Mitchell S. McKinney

Dr. McKinney
Professor
Office: 
216 Switzler Hall
Phone: 
573-882-9230

Dr. Mitchell S. McKinney teaches courses in political communication, and rhetorical theory and criticism. His research interests include presidential debates, political campaigns, civic engagement, media and politics, and presidential rhetoric. McKinney is the co-author/editor of 7 books, including Political Socialization in a Media Saturated World (with Thorson & Shah), alieNATION: The Divide and Conquer Election of 2012 (with Bystrom, Tedesco & Banwart), Communication in the 2008 U.S. Election: Digital Natives Elect a President (with Banwart), Communicating Politics: Engaging the Public in Democratic Life (with Kaid, Bystrom & Carlin), The Millennium Election: Communication in the 2000 Campaign (with Kaid, Tedesco & Bystrom), Civic Dialogue in the 1996 Presidential Campaign (with Kaid & Tedesco), and The 1992 Presidential Debates in Focus (with Carlin). His research has also appeared in major communication, journalism, and interdisciplinary journals, including Journal of Communication, Communication Monographs, Journalism Studies, Communication Studies, American Behavioral Scientist, Argumentation and Advocacy, Social Science Computer Review, and Journal of Constructivist Psychology.

Dr. McKinney has combined practical political experience with his training as a political communication scholar, having served as a staff member in the U.S. Senate and at the White House. He has served as a consultant to C-SPAN and the U.S. Commission on Presidential Debates, advising the Commission on how debates might be structured in order to better educate voters. He also served as an adviser for the Korean government working with election officials in Seoul to plan the 2002 televised Korean presidential debates. Dr. McKinney provides regular expert political commentary for such national media as The New York Times, The Washington Post, USA Today, CNN and NPR.

In 2006-07, McKinney served as Director of Academic Affairs for the National Communication Association (NCA) in Washington, DC where he was responsible for the association's academic programming and initiatives in the areas of scholarship, research and teaching. In 2002, McKinney was selected as one of five teacher-scholars to facilitate NCA's Hope Institute for Faculty Development. He is the founding Chair of the Central States Communication Association's Political Communication Interest Group, and he has also served as Chair of NCA's Political Communication Division. In 2012-13, Dr. McKinney was President of the Central States Communication Association.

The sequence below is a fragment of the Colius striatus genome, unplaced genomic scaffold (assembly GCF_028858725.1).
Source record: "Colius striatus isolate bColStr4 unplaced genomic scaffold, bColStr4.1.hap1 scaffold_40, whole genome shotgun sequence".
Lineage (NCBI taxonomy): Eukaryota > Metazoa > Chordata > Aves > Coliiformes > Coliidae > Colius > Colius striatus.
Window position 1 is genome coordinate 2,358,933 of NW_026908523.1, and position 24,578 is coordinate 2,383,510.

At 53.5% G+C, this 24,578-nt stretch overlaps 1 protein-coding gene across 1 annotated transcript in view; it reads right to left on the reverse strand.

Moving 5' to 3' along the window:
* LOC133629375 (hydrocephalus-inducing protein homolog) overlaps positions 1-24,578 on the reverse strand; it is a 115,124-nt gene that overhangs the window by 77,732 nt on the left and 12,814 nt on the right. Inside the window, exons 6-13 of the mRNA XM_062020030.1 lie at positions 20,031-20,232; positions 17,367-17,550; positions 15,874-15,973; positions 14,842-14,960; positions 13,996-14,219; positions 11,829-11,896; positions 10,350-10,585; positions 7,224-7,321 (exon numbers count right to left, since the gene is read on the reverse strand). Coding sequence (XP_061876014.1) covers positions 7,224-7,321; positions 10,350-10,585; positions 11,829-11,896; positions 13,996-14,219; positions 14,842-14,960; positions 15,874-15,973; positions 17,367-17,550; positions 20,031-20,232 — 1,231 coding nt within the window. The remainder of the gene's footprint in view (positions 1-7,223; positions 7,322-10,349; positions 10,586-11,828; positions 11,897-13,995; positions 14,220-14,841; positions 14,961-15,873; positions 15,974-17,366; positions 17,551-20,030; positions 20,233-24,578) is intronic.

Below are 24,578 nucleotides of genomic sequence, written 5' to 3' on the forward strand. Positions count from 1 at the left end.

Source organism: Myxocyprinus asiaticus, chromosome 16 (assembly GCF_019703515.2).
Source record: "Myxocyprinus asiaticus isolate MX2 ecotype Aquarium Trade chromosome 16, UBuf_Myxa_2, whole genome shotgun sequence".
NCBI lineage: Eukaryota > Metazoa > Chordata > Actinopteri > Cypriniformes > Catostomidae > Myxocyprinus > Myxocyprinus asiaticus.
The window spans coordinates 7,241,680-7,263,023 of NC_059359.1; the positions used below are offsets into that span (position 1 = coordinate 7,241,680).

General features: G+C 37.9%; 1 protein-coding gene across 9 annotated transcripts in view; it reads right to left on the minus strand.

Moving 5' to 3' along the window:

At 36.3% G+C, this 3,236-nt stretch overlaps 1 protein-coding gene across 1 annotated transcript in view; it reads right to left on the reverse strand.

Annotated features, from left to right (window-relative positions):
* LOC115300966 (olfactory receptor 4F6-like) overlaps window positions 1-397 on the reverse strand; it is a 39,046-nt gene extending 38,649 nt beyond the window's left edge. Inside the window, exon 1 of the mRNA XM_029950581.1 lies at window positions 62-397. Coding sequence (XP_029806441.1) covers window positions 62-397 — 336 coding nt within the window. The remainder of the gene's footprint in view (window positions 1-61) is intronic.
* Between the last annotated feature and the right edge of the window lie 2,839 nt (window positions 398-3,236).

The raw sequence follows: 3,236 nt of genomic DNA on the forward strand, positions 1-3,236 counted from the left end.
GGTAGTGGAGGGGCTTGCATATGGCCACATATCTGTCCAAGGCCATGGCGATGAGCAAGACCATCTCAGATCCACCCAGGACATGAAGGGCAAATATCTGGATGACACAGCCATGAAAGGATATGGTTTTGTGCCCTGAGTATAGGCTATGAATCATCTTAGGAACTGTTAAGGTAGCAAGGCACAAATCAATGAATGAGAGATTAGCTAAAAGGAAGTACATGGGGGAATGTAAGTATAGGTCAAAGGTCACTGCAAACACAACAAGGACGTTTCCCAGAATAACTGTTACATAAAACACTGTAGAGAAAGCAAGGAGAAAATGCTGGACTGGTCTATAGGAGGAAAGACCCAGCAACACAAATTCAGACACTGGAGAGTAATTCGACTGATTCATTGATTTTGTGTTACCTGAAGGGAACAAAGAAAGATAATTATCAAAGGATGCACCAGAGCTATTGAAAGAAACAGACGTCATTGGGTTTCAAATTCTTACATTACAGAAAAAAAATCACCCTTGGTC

Dr. McKinney has received top awards from the University of Missouri for both teaching and graduate education, including the Kemper Award for Excellence in Teaching in 2009, and the University of Missouri’s Graduate Faculty Mentor Award in 2011. In 2012-13, Dr. McKinney was named a Donald W. Reynolds Journalism Institute Research Fellow, and he holds a courtesy faculty appointment with the Missouri School of Journalism. Dr. McKinney is the Director of Graduate Studies in the Department of Communication at MU, and he also serves as Director of the Political Communication Institute at Missouri (pci.missouri.edu).

Frequently Taught Courses
Com 3050 - Survey of Communication Studies
Com 4473 - Political Communication
Com 8110 - Introduction to Graduate Study in Communication
Com 8160 - Rhetorical Criticism
Com 8610 - Survey of Political Communication
Com 9280 - Seminar in Communication Theory
Com 9620 - Political Campaign Debates


 

Research Interests
Presidential debates

Political campaigns

Media and politics

Civic engagement
Presidential rhetoric


Selected Recent Publications
Cole, H. J., & McKinney, M. S. (in press). Debating marriage equality in the 2012 elections. In J. C. Tedesco, D. G. Bystrom, M. S. McKinney, & M. C. Banwart (Eds.), alieNATION: The divide and conquer election of 2012. New York: Peter Lang Publishing.

Hawthorne, J., & McKinney, M. S. (in press). To form a more polarized electorate? The effect of presidential debates on polarization, partisanship and political aggression. In J. C. Tedesco, D. G. Bystrom, M. S. McKinney, & M. C. Banwart (Eds.), alieNATION: The divide and conquer election of 2012. New York: Peter Lang Publishing.

McKinney, M. S., Rill, L. A., & Thorson, E. (in press). Civic engagement through presidential debates: Young citizens’ political attitudes in the 2012 election. American Behavioral Scientist, 58, na.